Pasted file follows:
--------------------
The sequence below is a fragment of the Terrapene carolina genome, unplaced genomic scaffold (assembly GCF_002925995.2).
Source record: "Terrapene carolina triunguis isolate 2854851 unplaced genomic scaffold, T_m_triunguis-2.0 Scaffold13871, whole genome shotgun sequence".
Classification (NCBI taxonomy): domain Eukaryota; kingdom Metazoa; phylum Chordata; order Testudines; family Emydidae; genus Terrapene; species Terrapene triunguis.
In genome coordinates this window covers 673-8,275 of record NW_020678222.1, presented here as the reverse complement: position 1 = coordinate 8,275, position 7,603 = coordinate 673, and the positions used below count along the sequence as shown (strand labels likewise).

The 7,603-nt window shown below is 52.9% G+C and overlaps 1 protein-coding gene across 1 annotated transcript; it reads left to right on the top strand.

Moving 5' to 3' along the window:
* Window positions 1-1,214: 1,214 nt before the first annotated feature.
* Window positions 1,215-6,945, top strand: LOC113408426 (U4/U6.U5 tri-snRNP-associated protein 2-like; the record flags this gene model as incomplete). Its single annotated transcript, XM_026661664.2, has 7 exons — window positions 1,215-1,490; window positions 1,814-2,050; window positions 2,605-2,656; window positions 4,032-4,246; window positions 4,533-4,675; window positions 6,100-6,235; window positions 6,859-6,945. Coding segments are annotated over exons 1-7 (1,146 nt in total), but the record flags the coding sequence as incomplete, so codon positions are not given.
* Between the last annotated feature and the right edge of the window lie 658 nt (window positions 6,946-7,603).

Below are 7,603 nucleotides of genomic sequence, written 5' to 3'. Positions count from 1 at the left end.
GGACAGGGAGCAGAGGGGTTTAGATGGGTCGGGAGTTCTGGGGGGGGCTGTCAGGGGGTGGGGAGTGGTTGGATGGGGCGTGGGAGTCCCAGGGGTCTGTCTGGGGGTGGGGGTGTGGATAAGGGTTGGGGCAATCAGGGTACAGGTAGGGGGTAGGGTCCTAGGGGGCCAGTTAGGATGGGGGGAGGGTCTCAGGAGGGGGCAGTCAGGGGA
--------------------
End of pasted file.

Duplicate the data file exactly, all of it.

The sequence below is a fragment of the Terrapene carolina genome, unplaced genomic scaffold (assembly GCF_002925995.2).
Source record: "Terrapene carolina triunguis isolate 2854851 unplaced genomic scaffold, T_m_triunguis-2.0 Scaffold13871, whole genome shotgun sequence".
Classification (NCBI taxonomy): domain Eukaryota; kingdom Metazoa; phylum Chordata; order Testudines; family Emydidae; genus Terrapene; species Terrapene triunguis.
In genome coordinates this window covers 673-8,275 of record NW_020678222.1, presented here as the reverse complement: position 1 = coordinate 8,275, position 7,603 = coordinate 673, and the positions used below count along the sequence as shown (strand labels likewise).

The 7,603-nt window shown below is 52.9% G+C and overlaps 1 protein-coding gene across 1 annotated transcript; it reads left to right on the top strand.

Moving 5' to 3' along the window:
* Window positions 1-1,214: 1,214 nt before the first annotated feature.
* Window positions 1,215-6,945, top strand: LOC113408426 (U4/U6.U5 tri-snRNP-associated protein 2-like; the record flags this gene model as incomplete). Its single annotated transcript, XM_026661664.2, has 7 exons — window positions 1,215-1,490; window positions 1,814-2,050; window positions 2,605-2,656; window positions 4,032-4,246; window positions 4,533-4,675; window positions 6,100-6,235; window positions 6,859-6,945. Coding segments are annotated over exons 1-7 (1,146 nt in total), but the record flags the coding sequence as incomplete, so codon positions are not given.
* Between the last annotated feature and the right edge of the window lie 658 nt (window positions 6,946-7,603).

Below are 7,603 nucleotides of genomic sequence, written 5' to 3'. Positions count from 1 at the left end.
GGACAGGGAGCAGAGGGGTTTAGATGGGTCGGGAGTTCTGGGGGGGGCTGTCAGGGGGTGGGGAGTGGTTGGATGGGGCGTGGGAGTCCCAGGGGTCTGTCTGGGGGTGGGGGTGTGGATAAGGGTTGGGGCAATCAGGGTACAGGTAGGGGGTAGGGTCCTAGGGGGCCAGTTAGGATGGGGGGAGGGTCTCAGGAGGGGGCAGTCAGGGGA